Gamma-ray attenuation coefficients and transmission thickness of high consistency heavyweight concrete containing mineral admixture

Gokce H. S. , Ozturk B. , Çam N. F. , Andic-Cakir O.

CEMENT & CONCRETE COMPOSITES, cilt.92, ss.56-69, 2018 (SCI İndekslerine Giren Dergi) identifier identifier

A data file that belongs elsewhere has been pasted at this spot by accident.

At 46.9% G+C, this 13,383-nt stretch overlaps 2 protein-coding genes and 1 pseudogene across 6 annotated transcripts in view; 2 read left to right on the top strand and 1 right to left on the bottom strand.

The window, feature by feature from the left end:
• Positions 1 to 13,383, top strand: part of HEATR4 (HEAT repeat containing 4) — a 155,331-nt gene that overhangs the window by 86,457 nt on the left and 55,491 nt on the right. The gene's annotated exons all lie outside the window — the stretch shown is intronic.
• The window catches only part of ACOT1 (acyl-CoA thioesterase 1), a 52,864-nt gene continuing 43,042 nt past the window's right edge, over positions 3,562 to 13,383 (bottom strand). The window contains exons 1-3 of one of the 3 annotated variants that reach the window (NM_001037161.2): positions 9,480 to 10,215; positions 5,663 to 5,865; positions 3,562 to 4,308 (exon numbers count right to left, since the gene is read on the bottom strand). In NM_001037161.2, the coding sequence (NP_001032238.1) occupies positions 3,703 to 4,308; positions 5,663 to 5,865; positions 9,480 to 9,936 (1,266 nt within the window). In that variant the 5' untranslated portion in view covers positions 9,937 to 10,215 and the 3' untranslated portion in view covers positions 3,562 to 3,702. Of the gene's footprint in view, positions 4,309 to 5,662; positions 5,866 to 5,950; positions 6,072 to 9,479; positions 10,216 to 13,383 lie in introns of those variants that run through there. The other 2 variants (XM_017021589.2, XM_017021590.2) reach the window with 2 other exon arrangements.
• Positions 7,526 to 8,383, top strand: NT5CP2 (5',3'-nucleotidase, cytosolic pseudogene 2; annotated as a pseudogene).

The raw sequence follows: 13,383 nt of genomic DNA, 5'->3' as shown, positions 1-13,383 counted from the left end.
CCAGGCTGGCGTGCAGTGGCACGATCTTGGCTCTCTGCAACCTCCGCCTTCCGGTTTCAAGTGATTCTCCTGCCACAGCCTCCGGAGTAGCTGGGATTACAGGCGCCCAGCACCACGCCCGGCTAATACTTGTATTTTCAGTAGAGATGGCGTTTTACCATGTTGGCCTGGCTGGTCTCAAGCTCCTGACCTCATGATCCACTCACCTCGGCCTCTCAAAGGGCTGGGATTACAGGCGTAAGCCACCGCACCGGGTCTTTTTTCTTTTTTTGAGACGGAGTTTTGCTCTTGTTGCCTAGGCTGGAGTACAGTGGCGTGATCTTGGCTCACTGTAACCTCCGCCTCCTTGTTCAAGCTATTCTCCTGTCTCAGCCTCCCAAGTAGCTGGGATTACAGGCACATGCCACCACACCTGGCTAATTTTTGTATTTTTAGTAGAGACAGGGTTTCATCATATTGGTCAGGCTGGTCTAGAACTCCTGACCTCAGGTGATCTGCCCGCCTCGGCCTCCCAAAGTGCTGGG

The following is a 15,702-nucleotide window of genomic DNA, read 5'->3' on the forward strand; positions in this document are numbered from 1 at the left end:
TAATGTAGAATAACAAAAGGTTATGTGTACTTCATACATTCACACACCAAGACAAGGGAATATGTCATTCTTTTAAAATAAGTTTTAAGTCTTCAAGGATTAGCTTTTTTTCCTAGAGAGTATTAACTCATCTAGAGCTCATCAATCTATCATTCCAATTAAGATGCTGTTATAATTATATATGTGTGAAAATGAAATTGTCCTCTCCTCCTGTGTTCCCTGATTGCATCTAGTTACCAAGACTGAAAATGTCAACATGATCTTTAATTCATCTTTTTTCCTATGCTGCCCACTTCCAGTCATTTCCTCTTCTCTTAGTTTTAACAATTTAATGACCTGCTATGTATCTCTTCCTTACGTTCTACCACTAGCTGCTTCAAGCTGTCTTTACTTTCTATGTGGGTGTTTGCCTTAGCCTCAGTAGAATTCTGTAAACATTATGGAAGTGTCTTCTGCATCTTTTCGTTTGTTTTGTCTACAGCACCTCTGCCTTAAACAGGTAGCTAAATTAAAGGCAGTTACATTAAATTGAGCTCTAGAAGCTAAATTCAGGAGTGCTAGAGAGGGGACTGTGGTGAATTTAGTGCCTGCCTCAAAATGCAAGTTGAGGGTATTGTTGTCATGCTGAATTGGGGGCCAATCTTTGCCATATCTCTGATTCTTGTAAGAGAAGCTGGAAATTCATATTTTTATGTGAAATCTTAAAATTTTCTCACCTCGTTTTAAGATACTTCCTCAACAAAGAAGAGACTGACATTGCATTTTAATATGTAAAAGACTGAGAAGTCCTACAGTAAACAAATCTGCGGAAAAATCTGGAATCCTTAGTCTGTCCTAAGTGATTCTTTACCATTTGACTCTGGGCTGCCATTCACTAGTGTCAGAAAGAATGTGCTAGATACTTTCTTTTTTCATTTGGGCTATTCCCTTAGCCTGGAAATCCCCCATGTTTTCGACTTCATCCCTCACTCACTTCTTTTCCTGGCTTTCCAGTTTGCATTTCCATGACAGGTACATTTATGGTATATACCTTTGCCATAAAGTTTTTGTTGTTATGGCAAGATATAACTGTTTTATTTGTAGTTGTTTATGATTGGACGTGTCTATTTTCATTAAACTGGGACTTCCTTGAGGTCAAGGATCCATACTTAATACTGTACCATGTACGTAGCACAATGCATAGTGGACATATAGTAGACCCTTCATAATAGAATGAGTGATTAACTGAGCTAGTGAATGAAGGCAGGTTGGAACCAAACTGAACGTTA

In the study, high consistency heavyweight concrete mixtures containing barite aggregate were produced by using some common mineral admixtures (viscosity modifier, silica fume and fly ash) at various water/binder ratios and binder contents. Gamma-ray linear attenuation coefficients of the concrete mixtures were determined by using gamma sources of Cs-137 and Co-60 in NaI(Tl) gamma spectrometry system. The relationship between specimen thickness and transmission of the rays was constituted by emphasizing their mean free path, half-value layer, and tenth-value layer. Moreover, experimental mass attenuation coefficients of the concrete specimens were determined and compared with theoretical mass attenuation coefficients calculated by XCOM software depending on elemental fractions of these concrete in equivalent energies (662 keV, 1173 keV and 1332 keV). As a result, the replacement of the aforementioned admixtures with ordinary cement negatively affected the linear attenuation coefficients of the heavyweight concrete. A relative change of up to 25% was observed between the least and the highest attenuation thickness values at a certain gamma-ray transmission. A good regression relationship has been established between density and linear attenuation coefficients, density and mean free path, and density and half- or tenth-value layers of the heavyweight concrete. Theoretical (XCOM) mass attenuation coefficients were found similar to the experimental mass attenuation coefficients of the heavyweight concretes. Although there is a good linear regression relation between the theoretical and experimental mass attenuation coefficients at 662 keV energy of gamma rays, the relations were disappeared at 1173 and 1332 keV energies of gamma rays.